One of the main burdens that are facing is concerning women’s policies, however, is extremely relevant to listen to the Government: “no women teachers had been laid off, and that this was “a positive message to the world that we are working on a mechanism. We not working on deleting them from schools or/and universities.”
“it would announce good news soon on older girls bemost external aid has been halted… allowed to go back to school, but urged the international community to help it fund the process as most external aid has been halted.
The importance to support women in Afghanistan is also about showing how the “new normal” is happening within positive outputs according to their traditions, culture, and religion. Respecting their idiosyncrasy is a way to help them in their challenging peace process.
The capacity to join efforts through networking, exchange with local women organizations, and the openness from the Government to dialogue is one of those capacities to power instead of the continuity of a “war” against a Government that currently, have repeatedly expressed political will to interact with the world and not isolate themselves. Mainly because is part of the political focus of the region.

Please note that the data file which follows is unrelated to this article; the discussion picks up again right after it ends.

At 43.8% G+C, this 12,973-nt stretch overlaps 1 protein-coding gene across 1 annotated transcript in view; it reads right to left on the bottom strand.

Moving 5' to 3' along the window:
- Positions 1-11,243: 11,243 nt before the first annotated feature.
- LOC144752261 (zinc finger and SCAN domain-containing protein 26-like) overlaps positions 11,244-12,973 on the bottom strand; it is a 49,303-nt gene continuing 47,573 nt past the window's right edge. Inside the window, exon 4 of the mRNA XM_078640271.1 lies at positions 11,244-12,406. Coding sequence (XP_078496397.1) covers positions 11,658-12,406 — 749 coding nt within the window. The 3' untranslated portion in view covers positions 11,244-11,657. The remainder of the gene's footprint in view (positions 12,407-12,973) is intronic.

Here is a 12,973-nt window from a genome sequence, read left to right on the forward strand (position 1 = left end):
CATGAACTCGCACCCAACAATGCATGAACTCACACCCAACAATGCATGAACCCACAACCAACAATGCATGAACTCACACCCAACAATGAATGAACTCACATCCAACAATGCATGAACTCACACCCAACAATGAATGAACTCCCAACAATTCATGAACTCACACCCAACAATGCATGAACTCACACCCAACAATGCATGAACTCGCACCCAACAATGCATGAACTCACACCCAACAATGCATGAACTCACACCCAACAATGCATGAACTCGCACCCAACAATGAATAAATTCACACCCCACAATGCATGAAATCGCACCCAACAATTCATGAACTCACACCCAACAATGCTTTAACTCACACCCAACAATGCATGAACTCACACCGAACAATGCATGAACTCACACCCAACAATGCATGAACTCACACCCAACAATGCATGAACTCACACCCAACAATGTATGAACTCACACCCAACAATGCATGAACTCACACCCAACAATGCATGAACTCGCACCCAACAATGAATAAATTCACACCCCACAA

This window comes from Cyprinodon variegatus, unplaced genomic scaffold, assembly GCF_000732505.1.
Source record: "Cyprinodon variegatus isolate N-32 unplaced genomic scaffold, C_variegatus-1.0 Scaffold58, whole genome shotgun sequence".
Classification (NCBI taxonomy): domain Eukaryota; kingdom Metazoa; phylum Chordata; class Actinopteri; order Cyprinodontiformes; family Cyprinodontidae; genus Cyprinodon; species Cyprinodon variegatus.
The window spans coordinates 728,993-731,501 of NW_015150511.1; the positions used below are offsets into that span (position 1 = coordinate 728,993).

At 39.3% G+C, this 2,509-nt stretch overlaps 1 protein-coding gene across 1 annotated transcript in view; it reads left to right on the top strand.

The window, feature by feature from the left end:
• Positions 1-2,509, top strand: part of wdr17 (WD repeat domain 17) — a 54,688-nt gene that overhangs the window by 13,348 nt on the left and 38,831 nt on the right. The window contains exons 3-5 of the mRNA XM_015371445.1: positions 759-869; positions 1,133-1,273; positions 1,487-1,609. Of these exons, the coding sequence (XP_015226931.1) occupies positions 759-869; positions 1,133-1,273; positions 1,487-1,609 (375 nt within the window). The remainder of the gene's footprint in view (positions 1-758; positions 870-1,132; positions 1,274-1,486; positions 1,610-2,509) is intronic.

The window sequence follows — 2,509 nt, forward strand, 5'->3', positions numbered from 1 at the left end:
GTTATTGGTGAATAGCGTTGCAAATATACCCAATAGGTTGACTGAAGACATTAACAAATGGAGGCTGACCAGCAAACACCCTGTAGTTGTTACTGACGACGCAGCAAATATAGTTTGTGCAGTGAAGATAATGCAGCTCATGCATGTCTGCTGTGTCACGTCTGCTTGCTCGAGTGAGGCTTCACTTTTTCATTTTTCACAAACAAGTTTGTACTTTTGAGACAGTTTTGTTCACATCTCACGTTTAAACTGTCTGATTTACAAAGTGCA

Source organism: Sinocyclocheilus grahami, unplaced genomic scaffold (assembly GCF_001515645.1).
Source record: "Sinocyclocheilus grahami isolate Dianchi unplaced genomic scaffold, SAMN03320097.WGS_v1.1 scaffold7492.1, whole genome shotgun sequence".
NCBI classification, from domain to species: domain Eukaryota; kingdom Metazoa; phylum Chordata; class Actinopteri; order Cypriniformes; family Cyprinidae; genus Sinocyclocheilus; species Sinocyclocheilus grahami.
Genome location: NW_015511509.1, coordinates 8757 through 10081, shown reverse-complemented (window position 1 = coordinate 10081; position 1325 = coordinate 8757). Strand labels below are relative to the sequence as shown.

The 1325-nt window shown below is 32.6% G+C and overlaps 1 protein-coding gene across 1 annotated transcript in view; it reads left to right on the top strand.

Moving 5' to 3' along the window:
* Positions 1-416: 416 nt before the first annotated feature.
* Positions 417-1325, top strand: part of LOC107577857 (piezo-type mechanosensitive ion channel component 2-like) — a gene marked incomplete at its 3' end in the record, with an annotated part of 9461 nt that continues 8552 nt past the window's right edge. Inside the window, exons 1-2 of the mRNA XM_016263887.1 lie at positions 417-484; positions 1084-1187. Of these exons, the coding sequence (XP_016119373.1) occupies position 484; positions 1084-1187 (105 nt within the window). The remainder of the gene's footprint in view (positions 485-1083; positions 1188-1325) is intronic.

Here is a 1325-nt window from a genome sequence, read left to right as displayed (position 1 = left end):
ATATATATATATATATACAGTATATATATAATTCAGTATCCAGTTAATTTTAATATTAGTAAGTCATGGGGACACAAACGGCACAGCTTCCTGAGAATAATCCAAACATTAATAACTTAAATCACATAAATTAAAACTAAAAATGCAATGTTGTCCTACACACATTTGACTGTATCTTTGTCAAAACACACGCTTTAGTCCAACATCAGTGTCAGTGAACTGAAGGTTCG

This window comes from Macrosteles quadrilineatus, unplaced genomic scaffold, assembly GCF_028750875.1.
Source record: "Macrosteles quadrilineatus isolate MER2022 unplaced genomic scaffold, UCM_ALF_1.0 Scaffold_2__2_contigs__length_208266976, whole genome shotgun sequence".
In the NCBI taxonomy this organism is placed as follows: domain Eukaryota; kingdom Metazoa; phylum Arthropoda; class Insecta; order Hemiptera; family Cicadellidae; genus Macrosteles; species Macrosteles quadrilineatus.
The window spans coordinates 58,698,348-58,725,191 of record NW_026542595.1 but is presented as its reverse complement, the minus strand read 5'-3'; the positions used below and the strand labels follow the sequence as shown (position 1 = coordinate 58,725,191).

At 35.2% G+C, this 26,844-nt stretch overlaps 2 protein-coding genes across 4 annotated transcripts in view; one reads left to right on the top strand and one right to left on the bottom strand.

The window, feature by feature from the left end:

Education plays a fundamental role to build a new society that gets out of war and poverty. In fact, “UN agencies report that by this winter 23 million of the country’s 38 million population will not have enough food. Further estimates suggest that by the middle of 2022, as many as 97% of the Afghan people will be living on less than $1.90 per day – up from today’s level of around 50%.
Furthermore, a UNESCO report said that external aid represented almost half of the Education budget in 2020. A confirmation that no matter how is in power the country is vulnerable and weak without capacity -although natural resources- to become resilient.
Currently, we strongly believe that the achievement of the SDGs is challenging not precisely at the political level but in real terms. Recent public statements made it clear that changes do not supposes undermine international standards, at least for the Education system:
“The changes will be according to international standards in physics and chemistry and biology and all these science subjects,” Hashimi said, adding that no changes had been made yet to the curriculum. He said ministry officials had been working closely with international agencies, which he said had reacted positively to the parts they had seen”
A true expression of the political will to switch their Education system into their particular standards, but at the same time, within the capacity to negotiate Global Goals and get aligned with the international community. A goal that demands time, allocation of external resources, and an open-minded Government to see the change and comply with the requirements of the SDGs, not necessary to impose rules and cultural codes externally. In any case, only by following the traditional procedures of any member of the United Nations.
There is a strong responsibility and generosity from the international community to empower Afghanistan and their people: tolerance to understand, listen to adapt, exchange to boost a self-sufficient Nation, and finally getting into a flexible scenario within the political will to negotiate a flexible SDGs framework.